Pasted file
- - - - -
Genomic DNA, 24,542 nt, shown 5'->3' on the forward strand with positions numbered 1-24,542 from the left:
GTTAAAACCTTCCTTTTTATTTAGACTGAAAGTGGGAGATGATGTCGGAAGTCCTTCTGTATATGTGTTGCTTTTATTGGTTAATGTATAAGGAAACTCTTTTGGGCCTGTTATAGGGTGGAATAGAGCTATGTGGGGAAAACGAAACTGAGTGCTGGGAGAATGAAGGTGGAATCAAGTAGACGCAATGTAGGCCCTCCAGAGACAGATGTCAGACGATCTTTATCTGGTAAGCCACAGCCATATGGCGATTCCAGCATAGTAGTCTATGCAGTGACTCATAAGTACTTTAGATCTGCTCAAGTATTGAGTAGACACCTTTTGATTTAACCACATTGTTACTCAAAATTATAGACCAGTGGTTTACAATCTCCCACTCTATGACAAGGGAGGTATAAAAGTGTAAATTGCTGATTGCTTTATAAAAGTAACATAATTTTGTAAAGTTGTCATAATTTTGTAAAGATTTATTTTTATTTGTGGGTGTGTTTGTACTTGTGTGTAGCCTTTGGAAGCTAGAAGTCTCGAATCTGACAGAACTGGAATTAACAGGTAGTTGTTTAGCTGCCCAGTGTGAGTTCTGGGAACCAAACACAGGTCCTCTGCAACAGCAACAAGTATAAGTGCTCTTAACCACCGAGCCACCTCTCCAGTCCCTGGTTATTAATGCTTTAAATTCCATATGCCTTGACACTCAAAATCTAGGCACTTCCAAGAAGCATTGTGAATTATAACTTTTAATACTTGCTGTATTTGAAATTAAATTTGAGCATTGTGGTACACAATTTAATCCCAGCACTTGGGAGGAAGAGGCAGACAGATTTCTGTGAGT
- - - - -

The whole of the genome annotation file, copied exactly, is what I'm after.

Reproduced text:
Genomic DNA, 24,542 nt, shown 5'->3' on the forward strand with positions numbered 1-24,542 from the left:
GTTAAAACCTTCCTTTTTATTTAGACTGAAAGTGGGAGATGATGTCGGAAGTCCTTCTGTATATGTGTTGCTTTTATTGGTTAATGTATAAGGAAACTCTTTTGGGCCTGTTATAGGGTGGAATAGAGCTATGTGGGGAAAACGAAACTGAGTGCTGGGAGAATGAAGGTGGAATCAAGTAGACGCAATGTAGGCCCTCCAGAGACAGATGTCAGACGATCTTTATCTGGTAAGCCACAGCCATATGGCGATTCCAGCATAGTAGTCTATGCAGTGACTCATAAGTACTTTAGATCTGCTCAAGTATTGAGTAGACACCTTTTGATTTAACCACATTGTTACTCAAAATTATAGACCAGTGGTTTACAATCTCCCACTCTATGACAAGGGAGGTATAAAAGTGTAAATTGCTGATTGCTTTATAAAAGTAACATAATTTTGTAAAGTTGTCATAATTTTGTAAAGATTTATTTTTATTTGTGGGTGTGTTTGTACTTGTGTGTAGCCTTTGGAAGCTAGAAGTCTCGAATCTGACAGAACTGGAATTAACAGGTAGTTGTTTAGCTGCCCAGTGTGAGTTCTGGGAACCAAACACAGGTCCTCTGCAACAGCAACAAGTATAAGTGCTCTTAACCACCGAGCCACCTCTCCAGTCCCTGGTTATTAATGCTTTAAATTCCATATGCCTTGACACTCAAAATCTAGGCACTTCCAAGAAGCATTGTGAATTATAACTTTTAATACTTGCTGTATTTGAAATTAAATTTGAGCATTGTGGTACACAATTTAATCCCAGCACTTGGGAGGAAGAGGCAGACAGATTTCTGTGAGT